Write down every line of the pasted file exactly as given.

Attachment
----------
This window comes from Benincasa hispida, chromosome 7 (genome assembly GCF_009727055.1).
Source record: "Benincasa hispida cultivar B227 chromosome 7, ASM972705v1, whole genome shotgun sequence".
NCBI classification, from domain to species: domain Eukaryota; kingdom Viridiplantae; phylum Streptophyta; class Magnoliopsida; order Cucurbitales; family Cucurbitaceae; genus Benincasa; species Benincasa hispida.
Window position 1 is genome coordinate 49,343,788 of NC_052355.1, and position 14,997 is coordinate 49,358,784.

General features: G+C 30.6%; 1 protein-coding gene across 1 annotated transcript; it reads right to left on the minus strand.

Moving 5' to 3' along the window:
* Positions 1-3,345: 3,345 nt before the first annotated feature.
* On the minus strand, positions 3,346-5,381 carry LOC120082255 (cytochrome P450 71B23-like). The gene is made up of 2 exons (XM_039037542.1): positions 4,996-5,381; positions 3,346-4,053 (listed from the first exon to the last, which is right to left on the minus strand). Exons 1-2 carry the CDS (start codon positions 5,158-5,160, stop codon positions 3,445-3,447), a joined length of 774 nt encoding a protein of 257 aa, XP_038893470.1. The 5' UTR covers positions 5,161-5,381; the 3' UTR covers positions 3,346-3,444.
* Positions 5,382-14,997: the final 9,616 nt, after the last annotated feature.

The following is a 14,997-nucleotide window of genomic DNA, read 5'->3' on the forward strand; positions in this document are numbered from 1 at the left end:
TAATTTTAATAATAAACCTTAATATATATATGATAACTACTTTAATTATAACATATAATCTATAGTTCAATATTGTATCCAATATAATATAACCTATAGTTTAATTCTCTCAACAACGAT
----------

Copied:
This window comes from Benincasa hispida, chromosome 7 (genome assembly GCF_009727055.1).
Source record: "Benincasa hispida cultivar B227 chromosome 7, ASM972705v1, whole genome shotgun sequence".
NCBI classification, from domain to species: domain Eukaryota; kingdom Viridiplantae; phylum Streptophyta; class Magnoliopsida; order Cucurbitales; family Cucurbitaceae; genus Benincasa; species Benincasa hispida.
Window position 1 is genome coordinate 49,343,788 of NC_052355.1, and position 14,997 is coordinate 49,358,784.

General features: G+C 30.6%; 1 protein-coding gene across 1 annotated transcript; it reads right to left on the minus strand.

Moving 5' to 3' along the window:
* Positions 1-3,345: 3,345 nt before the first annotated feature.
* On the minus strand, positions 3,346-5,381 carry LOC120082255 (cytochrome P450 71B23-like). The gene is made up of 2 exons (XM_039037542.1): positions 4,996-5,381; positions 3,346-4,053 (listed from the first exon to the last, which is right to left on the minus strand). Exons 1-2 carry the CDS (start codon positions 5,158-5,160, stop codon positions 3,445-3,447), a joined length of 774 nt encoding a protein of 257 aa, XP_038893470.1. The 5' UTR covers positions 5,161-5,381; the 3' UTR covers positions 3,346-3,444.
* Positions 5,382-14,997: the final 9,616 nt, after the last annotated feature.

The following is a 14,997-nucleotide window of genomic DNA, read 5'->3' on the forward strand; positions in this document are numbered from 1 at the left end:
TAATTTTAATAATAAACCTTAATATATATATGATAACTACTTTAATTATAACATATAATCTATAGTTCAATATTGTATCCAATATAATATAACCTATAGTTTAATTCTCTCAACAACGAT